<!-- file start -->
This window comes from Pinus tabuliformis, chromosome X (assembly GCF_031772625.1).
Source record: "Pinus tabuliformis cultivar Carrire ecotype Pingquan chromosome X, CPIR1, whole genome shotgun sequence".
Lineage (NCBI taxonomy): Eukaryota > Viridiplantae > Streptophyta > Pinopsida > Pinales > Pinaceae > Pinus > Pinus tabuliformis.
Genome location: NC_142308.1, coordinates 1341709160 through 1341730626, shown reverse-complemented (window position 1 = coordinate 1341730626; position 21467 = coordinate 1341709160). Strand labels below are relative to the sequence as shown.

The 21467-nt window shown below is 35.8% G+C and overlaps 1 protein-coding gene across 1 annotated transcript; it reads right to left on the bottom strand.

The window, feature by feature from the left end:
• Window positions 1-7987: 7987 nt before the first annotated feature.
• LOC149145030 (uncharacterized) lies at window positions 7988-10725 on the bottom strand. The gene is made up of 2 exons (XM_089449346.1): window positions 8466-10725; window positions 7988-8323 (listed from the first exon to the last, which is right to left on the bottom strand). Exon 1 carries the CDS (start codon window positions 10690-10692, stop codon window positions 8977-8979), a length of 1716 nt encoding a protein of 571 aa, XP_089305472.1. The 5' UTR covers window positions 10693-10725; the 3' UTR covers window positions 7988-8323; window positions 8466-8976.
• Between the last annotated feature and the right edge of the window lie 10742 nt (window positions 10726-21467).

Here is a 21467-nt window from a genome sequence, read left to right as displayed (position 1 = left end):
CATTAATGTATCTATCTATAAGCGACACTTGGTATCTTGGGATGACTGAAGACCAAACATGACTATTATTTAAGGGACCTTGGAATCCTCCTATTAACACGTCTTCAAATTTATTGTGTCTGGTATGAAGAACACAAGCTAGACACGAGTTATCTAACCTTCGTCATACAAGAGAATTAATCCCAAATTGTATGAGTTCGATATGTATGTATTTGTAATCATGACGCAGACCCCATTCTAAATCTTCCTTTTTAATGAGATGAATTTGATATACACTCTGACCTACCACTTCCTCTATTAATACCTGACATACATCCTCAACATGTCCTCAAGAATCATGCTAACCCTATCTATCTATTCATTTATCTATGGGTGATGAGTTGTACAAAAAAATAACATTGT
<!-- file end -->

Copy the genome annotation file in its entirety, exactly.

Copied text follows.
This window comes from Pinus tabuliformis, chromosome X (assembly GCF_031772625.1).
Source record: "Pinus tabuliformis cultivar Carrire ecotype Pingquan chromosome X, CPIR1, whole genome shotgun sequence".
Lineage (NCBI taxonomy): Eukaryota > Viridiplantae > Streptophyta > Pinopsida > Pinales > Pinaceae > Pinus > Pinus tabuliformis.
Genome location: NC_142308.1, coordinates 1341709160 through 1341730626, shown reverse-complemented (window position 1 = coordinate 1341730626; position 21467 = coordinate 1341709160). Strand labels below are relative to the sequence as shown.

The 21467-nt window shown below is 35.8% G+C and overlaps 1 protein-coding gene across 1 annotated transcript; it reads right to left on the bottom strand.

The window, feature by feature from the left end:
• Window positions 1-7987: 7987 nt before the first annotated feature.
• LOC149145030 (uncharacterized) lies at window positions 7988-10725 on the bottom strand. The gene is made up of 2 exons (XM_089449346.1): window positions 8466-10725; window positions 7988-8323 (listed from the first exon to the last, which is right to left on the bottom strand). Exon 1 carries the CDS (start codon window positions 10690-10692, stop codon window positions 8977-8979), a length of 1716 nt encoding a protein of 571 aa, XP_089305472.1. The 5' UTR covers window positions 10693-10725; the 3' UTR covers window positions 7988-8323; window positions 8466-8976.
• Between the last annotated feature and the right edge of the window lie 10742 nt (window positions 10726-21467).

Here is a 21467-nt window from a genome sequence, read left to right as displayed (position 1 = left end):
CATTAATGTATCTATCTATAAGCGACACTTGGTATCTTGGGATGACTGAAGACCAAACATGACTATTATTTAAGGGACCTTGGAATCCTCCTATTAACACGTCTTCAAATTTATTGTGTCTGGTATGAAGAACACAAGCTAGACACGAGTTATCTAACCTTCGTCATACAAGAGAATTAATCCCAAATTGTATGAGTTCGATATGTATGTATTTGTAATCATGACGCAGACCCCATTCTAAATCTTCCTTTTTAATGAGATGAATTTGATATACACTCTGACCTACCACTTCCTCTATTAATACCTGACATACATCCTCAACATGTCCTCAAGAATCATGCTAACCCTATCTATCTATTCATTTATCTATGGGTGATGAGTTGTACAAAAAAATAACATTGT